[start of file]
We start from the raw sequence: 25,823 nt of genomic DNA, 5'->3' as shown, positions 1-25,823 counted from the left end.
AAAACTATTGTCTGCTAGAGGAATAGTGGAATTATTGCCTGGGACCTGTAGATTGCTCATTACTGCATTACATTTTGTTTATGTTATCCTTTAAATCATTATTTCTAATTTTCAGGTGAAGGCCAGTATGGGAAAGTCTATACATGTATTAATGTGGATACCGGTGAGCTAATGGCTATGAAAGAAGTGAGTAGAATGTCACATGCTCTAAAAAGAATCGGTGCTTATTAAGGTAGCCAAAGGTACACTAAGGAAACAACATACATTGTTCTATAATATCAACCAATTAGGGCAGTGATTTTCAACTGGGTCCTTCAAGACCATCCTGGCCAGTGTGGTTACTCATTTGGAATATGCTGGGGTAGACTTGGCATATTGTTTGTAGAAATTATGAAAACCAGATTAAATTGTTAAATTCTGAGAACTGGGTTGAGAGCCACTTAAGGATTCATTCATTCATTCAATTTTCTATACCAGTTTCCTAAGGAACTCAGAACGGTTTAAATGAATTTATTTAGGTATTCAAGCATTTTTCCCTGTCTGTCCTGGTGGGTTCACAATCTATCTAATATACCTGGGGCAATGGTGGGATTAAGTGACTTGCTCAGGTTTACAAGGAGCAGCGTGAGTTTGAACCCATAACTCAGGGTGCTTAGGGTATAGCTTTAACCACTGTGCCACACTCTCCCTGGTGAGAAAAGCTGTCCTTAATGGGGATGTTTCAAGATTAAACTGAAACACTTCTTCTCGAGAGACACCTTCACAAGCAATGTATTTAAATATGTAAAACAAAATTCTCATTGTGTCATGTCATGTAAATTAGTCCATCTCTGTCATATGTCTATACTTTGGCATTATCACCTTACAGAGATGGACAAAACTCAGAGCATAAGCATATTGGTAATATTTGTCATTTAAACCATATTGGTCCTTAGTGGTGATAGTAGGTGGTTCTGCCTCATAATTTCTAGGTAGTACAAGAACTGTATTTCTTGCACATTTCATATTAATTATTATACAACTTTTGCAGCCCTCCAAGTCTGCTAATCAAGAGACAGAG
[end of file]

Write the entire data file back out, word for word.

We start from the raw sequence: 25,823 nt of genomic DNA, 5'->3' as shown, positions 1-25,823 counted from the left end.
AAAACTATTGTCTGCTAGAGGAATAGTGGAATTATTGCCTGGGACCTGTAGATTGCTCATTACTGCATTACATTTTGTTTATGTTATCCTTTAAATCATTATTTCTAATTTTCAGGTGAAGGCCAGTATGGGAAAGTCTATACATGTATTAATGTGGATACCGGTGAGCTAATGGCTATGAAAGAAGTGAGTAGAATGTCACATGCTCTAAAAAGAATCGGTGCTTATTAAGGTAGCCAAAGGTACACTAAGGAAACAACATACATTGTTCTATAATATCAACCAATTAGGGCAGTGATTTTCAACTGGGTCCTTCAAGACCATCCTGGCCAGTGTGGTTACTCATTTGGAATATGCTGGGGTAGACTTGGCATATTGTTTGTAGAAATTATGAAAACCAGATTAAATTGTTAAATTCTGAGAACTGGGTTGAGAGCCACTTAAGGATTCATTCATTCATTCAATTTTCTATACCAGTTTCCTAAGGAACTCAGAACGGTTTAAATGAATTTATTTAGGTATTCAAGCATTTTTCCCTGTCTGTCCTGGTGGGTTCACAATCTATCTAATATACCTGGGGCAATGGTGGGATTAAGTGACTTGCTCAGGTTTACAAGGAGCAGCGTGAGTTTGAACCCATAACTCAGGGTGCTTAGGGTATAGCTTTAACCACTGTGCCACACTCTCCCTGGTGAGAAAAGCTGTCCTTAATGGGGATGTTTCAAGATTAAACTGAAACACTTCTTCTCGAGAGACACCTTCACAAGCAATGTATTTAAATATGTAAAACAAAATTCTCATTGTGTCATGTCATGTAAATTAGTCCATCTCTGTCATATGTCTATACTTTGGCATTATCACCTTACAGAGATGGACAAAACTCAGAGCATAAGCATATTGGTAATATTTGTCATTTAAACCATATTGGTCCTTAGTGGTGATAGTAGGTGGTTCTGCCTCATAATTTCTAGGTAGTACAAGAACTGTATTTCTTGCACATTTCATATTAATTATTATACAACTTTTGCAGCCCTCCAAGTCTGCTAATCAAGAGACAGAG